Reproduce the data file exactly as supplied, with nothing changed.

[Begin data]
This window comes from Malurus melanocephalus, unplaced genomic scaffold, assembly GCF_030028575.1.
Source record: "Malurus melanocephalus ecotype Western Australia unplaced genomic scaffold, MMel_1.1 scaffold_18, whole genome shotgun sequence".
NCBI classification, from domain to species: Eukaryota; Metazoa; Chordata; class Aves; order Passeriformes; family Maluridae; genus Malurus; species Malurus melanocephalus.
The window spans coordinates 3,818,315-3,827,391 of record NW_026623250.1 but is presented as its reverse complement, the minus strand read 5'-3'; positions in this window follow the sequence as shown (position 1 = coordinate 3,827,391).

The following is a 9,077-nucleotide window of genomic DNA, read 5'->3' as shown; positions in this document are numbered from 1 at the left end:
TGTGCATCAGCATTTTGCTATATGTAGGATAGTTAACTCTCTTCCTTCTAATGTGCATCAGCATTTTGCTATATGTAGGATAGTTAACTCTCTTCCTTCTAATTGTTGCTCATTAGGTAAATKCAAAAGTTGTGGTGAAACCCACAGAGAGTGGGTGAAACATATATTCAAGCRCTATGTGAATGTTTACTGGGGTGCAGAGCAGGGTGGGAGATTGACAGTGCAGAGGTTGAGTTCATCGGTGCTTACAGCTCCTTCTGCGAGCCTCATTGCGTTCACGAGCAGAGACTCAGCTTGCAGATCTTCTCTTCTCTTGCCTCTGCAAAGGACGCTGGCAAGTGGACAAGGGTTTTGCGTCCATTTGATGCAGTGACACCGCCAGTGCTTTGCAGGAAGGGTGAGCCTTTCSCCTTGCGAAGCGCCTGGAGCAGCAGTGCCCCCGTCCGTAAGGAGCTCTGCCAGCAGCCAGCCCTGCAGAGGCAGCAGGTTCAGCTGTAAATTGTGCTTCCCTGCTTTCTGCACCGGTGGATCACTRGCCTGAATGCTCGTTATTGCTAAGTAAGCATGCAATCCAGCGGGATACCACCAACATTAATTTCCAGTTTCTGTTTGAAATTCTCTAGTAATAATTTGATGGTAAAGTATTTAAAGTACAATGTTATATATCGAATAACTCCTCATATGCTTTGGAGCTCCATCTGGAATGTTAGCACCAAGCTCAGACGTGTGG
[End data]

This window comes from Malurus melanocephalus, unplaced genomic scaffold, assembly GCF_030028575.1.
Source record: "Malurus melanocephalus ecotype Western Australia unplaced genomic scaffold, MMel_1.1 scaffold_18, whole genome shotgun sequence".
NCBI classification, from domain to species: Eukaryota; Metazoa; Chordata; class Aves; order Passeriformes; family Maluridae; genus Malurus; species Malurus melanocephalus.
The window spans coordinates 3,818,315-3,827,391 of record NW_026623250.1 but is presented as its reverse complement, the minus strand read 5'-3'; positions in this window follow the sequence as shown (position 1 = coordinate 3,827,391).

The following is a 9,077-nucleotide window of genomic DNA, read 5'->3' as shown; positions in this document are numbered from 1 at the left end:
TGTGCATCAGCATTTTGCTATATGTAGGATAGTTAACTCTCTTCCTTCTAATGTGCATCAGCATTTTGCTATATGTAGGATAGTTAACTCTCTTCCTTCTAATTGTTGCTCATTAGGTAAATKCAAAAGTTGTGGTGAAACCCACAGAGAGTGGGTGAAACATATATTCAAGCRCTATGTGAATGTTTACTGGGGTGCAGAGCAGGGTGGGAGATTGACAGTGCAGAGGTTGAGTTCATCGGTGCTTACAGCTCCTTCTGCGAGCCTCATTGCGTTCACGAGCAGAGACTCAGCTTGCAGATCTTCTCTTCTCTTGCCTCTGCAAAGGACGCTGGCAAGTGGACAAGGGTTTTGCGTCCATTTGATGCAGTGACACCGCCAGTGCTTTGCAGGAAGGGTGAGCCTTTCSCCTTGCGAAGCGCCTGGAGCAGCAGTGCCCCCGTCCGTAAGGAGCTCTGCCAGCAGCCAGCCCTGCAGAGGCAGCAGGTTCAGCTGTAAATTGTGCTTCCCTGCTTTCTGCACCGGTGGATCACTRGCCTGAATGCTCGTTATTGCTAAGTAAGCATGCAATCCAGCGGGATACCACCAACATTAATTTCCAGTTTCTGTTTGAAATTCTCTAGTAATAATTTGATGGTAAAGTATTTAAAGTACAATGTTATATATCGAATAACTCCTCATATGCTTTGGAGCTCCATCTGGAATGTTAGCACCAAGCTCAGACGTGTGG